Sermons

Sun, Sep 24, 2017

Generosity and equality

Series:Sermons

The chief executive officer of Qantas--

Alan Joyce--

received a total remuneration of just over twenty-four and a half million dollars for the last financial year.

A large portion of that came from Qantas shares...

which he was offered as an incentive three years ago...

if he could turn the business around.

Qantas returned a one point four billion dollar profit this year--

it's second largest ever.

Personally, I find such salary figures absolutely mind-boggling.

And, frankly, I find them somewhat obscene.

How can any person deserve to earn that much?

Surely the company's earnings aren't just the result of one man's efforts?

What about the efforts of all of the employees?

Do they, too, get big bonuses?

Sadly, I doubt it.

And, whilst I can't fathom the extent of that payment... 

I can at least appreciate the fact that it's linked to performance.

I must admit to getting quite irate...

when I hear of massive remunerations to chief executives...

when their company makes a loss...

or they have been haggling over small wage rises for their workers.

In our modern world, so much energy and effort is expended...

in trying to secure a just remuneration.

There are whole structures devoted to it:

tribunals and mediation…

unions and management...

enterprise bargaining agreements.

And industrial relations issues have swayed more than one federal election.

We expect to be paid fairly for the work that we do.

Otherwise, there's a sense that we--

personally--

are being devalued.

 

All of which brings us to this morning's story from Matthew's Gospel...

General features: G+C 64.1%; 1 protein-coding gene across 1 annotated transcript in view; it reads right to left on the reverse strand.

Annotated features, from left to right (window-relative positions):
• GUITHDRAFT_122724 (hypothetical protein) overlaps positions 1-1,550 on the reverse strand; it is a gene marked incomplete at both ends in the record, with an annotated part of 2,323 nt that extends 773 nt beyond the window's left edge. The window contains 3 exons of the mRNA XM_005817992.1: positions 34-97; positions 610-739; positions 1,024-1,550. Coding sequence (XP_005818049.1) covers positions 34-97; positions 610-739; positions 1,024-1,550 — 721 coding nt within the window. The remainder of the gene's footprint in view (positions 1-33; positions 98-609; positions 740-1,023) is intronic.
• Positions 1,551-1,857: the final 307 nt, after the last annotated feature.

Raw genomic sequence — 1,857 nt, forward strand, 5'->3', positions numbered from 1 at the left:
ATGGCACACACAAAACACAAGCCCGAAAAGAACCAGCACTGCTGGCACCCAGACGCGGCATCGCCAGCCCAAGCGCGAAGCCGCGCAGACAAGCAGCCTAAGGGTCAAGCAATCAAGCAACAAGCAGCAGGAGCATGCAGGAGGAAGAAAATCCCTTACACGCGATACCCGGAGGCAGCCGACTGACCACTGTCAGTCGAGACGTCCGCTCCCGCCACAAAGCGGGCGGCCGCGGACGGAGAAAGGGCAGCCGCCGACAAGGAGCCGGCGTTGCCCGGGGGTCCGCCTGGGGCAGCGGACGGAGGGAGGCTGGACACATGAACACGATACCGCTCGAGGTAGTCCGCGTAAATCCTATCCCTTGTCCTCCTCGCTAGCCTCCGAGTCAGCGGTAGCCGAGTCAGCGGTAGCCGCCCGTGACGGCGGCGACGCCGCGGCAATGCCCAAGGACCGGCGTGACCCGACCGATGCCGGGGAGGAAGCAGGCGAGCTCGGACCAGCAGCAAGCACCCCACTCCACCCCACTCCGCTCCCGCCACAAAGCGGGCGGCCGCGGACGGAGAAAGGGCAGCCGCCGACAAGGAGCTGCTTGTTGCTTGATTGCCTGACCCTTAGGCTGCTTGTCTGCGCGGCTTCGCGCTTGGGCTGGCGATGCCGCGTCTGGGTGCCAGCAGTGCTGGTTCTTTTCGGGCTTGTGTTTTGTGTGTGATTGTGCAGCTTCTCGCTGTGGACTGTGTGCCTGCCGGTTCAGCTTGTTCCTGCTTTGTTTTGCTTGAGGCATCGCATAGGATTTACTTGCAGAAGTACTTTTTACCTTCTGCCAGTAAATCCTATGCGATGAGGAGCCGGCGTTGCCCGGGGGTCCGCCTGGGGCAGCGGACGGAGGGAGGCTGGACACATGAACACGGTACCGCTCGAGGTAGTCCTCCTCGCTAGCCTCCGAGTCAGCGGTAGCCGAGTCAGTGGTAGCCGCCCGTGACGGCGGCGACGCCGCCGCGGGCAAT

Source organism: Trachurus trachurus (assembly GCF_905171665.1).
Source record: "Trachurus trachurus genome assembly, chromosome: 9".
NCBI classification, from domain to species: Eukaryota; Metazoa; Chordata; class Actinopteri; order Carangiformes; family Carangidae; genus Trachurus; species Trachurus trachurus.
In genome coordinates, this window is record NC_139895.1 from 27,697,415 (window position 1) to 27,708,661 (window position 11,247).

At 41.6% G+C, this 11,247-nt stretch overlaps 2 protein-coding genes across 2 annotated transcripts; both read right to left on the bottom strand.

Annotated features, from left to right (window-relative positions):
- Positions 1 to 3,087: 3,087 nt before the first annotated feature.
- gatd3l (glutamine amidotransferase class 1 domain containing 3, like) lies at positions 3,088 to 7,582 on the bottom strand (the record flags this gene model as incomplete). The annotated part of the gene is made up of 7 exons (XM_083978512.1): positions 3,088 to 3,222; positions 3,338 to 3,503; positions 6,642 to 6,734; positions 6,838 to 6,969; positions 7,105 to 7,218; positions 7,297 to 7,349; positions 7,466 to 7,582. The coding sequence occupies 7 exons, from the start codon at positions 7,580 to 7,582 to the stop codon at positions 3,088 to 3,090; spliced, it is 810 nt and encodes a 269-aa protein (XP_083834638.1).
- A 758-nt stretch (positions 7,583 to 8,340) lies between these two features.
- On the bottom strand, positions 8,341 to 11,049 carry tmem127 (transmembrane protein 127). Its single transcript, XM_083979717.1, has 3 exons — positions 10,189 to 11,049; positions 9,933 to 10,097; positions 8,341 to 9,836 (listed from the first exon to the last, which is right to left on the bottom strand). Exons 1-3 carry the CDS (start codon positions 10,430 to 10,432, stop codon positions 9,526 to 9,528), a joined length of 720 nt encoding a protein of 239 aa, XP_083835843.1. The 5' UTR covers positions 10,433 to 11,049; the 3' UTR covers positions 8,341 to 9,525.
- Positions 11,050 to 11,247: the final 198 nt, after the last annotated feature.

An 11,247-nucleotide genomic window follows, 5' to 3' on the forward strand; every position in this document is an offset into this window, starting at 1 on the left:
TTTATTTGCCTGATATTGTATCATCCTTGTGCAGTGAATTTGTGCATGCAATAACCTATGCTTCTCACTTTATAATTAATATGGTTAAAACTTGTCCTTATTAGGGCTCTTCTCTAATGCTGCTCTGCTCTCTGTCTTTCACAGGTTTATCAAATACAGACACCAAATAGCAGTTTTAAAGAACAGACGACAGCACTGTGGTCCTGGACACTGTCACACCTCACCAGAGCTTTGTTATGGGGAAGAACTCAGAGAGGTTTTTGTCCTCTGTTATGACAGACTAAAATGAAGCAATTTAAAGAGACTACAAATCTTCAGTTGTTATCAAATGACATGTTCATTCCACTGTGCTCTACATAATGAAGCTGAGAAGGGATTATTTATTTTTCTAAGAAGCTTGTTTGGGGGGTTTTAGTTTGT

which...

on the surface...

appears to be a story of an industrial relations dispute.

It begins with a wealthy landowner.

We know that he's wealthy because he owns a sizeable vineyard;

and, given the capital investment needed to establish a vineyard--

and the fact that it's a non-staple product--

it's something that only a very wealthy pastoralist would have produced.

This wealthy landowner goes to the marketplace and hires day labourers--

which was an entirely normal activity...

especially at harvest time.

In the first century world, day labourers were always in plentiful supply.

They were, usually, peasants who had lost their own small plots of land--

due to debt foreclosure--

and who were forced to seek whatever work and income that they could get.

By definition, they were among the most marginal in ancient society.

Their life was, indeed, precarious:

marked by long periods of under-employment...

and hence, malnutrition, disease, and poverty...

and everything that went with that.

In the story, however, this wealthy landowner goes several times during the day to hire more workers.

Clearly, it's a narrative plot device--

any astute landowner as wealthy and successful as this man...

would have known that he needed more workers than he initially hired.

Only in the case of the first group...

however...

is an agreed-upon wage mentioned--

one denarius.

Within the context of the ancient economy that was, in fact, a quite generous payment.

It was enough to support a family of four for two or three days.

The usual rate was about half of that.

With the second group hired--

and it's implied in the case of the third group--

the owner simply offers to pay them "whatever is right".

The natural assumption would be a proportion of what the first group received--

relative to the time that they had actually worked.

But, in the case of the last group hired, there's no mention of remuneration at all.

The assumption--

based on conventional wisdom--

is that they would get paid very little because they would only have done a little work.